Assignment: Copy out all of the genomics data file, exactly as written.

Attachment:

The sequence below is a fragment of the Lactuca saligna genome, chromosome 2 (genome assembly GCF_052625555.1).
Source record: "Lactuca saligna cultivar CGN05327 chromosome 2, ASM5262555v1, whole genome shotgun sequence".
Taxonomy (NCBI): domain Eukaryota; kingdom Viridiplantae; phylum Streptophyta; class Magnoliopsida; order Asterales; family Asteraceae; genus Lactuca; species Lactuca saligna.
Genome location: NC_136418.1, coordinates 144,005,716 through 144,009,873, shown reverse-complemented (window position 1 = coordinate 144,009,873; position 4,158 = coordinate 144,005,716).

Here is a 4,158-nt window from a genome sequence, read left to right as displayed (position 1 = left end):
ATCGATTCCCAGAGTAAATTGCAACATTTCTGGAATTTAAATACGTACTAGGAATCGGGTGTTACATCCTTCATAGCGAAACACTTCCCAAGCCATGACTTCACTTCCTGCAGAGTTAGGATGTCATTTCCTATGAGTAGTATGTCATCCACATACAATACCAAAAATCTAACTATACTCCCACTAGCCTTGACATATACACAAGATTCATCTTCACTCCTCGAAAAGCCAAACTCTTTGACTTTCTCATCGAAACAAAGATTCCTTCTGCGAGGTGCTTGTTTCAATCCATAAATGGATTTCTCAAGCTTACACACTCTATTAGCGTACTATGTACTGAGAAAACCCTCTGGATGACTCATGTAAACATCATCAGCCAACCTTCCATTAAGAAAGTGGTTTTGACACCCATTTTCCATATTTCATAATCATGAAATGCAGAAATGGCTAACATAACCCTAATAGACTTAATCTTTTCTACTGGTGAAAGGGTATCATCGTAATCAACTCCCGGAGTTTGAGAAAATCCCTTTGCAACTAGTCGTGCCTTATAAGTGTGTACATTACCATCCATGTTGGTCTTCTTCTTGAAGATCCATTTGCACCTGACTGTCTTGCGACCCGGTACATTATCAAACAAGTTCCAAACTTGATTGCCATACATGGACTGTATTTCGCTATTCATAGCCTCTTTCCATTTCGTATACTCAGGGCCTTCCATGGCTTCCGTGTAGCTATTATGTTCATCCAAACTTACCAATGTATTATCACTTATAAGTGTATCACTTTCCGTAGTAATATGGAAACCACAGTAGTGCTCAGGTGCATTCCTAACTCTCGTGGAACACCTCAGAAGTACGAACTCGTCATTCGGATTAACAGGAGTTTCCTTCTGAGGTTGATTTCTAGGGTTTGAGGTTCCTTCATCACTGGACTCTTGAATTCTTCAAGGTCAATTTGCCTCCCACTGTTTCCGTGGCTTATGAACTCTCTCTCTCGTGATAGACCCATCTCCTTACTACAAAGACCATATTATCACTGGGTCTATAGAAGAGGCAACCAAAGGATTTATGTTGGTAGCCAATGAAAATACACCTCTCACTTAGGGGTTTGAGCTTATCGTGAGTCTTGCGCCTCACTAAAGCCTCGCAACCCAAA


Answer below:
The sequence below is a fragment of the Lactuca saligna genome, chromosome 2 (genome assembly GCF_052625555.1).
Source record: "Lactuca saligna cultivar CGN05327 chromosome 2, ASM5262555v1, whole genome shotgun sequence".
Taxonomy (NCBI): domain Eukaryota; kingdom Viridiplantae; phylum Streptophyta; class Magnoliopsida; order Asterales; family Asteraceae; genus Lactuca; species Lactuca saligna.
Genome location: NC_136418.1, coordinates 144,005,716 through 144,009,873, shown reverse-complemented (window position 1 = coordinate 144,009,873; position 4,158 = coordinate 144,005,716).

Here is a 4,158-nt window from a genome sequence, read left to right as displayed (position 1 = left end):
ATCGATTCCCAGAGTAAATTGCAACATTTCTGGAATTTAAATACGTACTAGGAATCGGGTGTTACATCCTTCATAGCGAAACACTTCCCAAGCCATGACTTCACTTCCTGCAGAGTTAGGATGTCATTTCCTATGAGTAGTATGTCATCCACATACAATACCAAAAATCTAACTATACTCCCACTAGCCTTGACATATACACAAGATTCATCTTCACTCCTCGAAAAGCCAAACTCTTTGACTTTCTCATCGAAACAAAGATTCCTTCTGCGAGGTGCTTGTTTCAATCCATAAATGGATTTCTCAAGCTTACACACTCTATTAGCGTACTATGTACTGAGAAAACCCTCTGGATGACTCATGTAAACATCATCAGCCAACCTTCCATTAAGAAAGTGGTTTTGACACCCATTTTCCATATTTCATAATCATGAAATGCAGAAATGGCTAACATAACCCTAATAGACTTAATCTTTTCTACTGGTGAAAGGGTATCATCGTAATCAACTCCCGGAGTTTGAGAAAATCCCTTTGCAACTAGTCGTGCCTTATAAGTGTGTACATTACCATCCATGTTGGTCTTCTTCTTGAAGATCCATTTGCACCTGACTGTCTTGCGACCCGGTACATTATCAAACAAGTTCCAAACTTGATTGCCATACATGGACTGTATTTCGCTATTCATAGCCTCTTTCCATTTCGTATACTCAGGGCCTTCCATGGCTTCCGTGTAGCTATTATGTTCATCCAAACTTACCAATGTATTATCACTTATAAGTGTATCACTTTCCGTAGTAATATGGAAACCACAGTAGTGCTCAGGTGCATTCCTAACTCTCGTGGAACACCTCAGAAGTACGAACTCGTCATTCGGATTAACAGGAGTTTCCTTCTGAGGTTGATTTCTAGGGTTTGAGGTTCCTTCATCACTGGACTCTTGAATTCTTCAAGGTCAATTTGCCTCCCACTGTTTCCGTGGCTTATGAACTCTCTCTCTCGTGATAGACCCATCTCCTTACTACAAAGACCATATTATCACTGGGTCTATAGAAGAGGCAACCAAAGGATTTATGTTGGTAGCCAATGAAAATACACCTCTCACTTAGGGGTTTGAGCTTATCGTGAGTCTTGCGCCTCACTAAAGCCTCGCAACCCAAA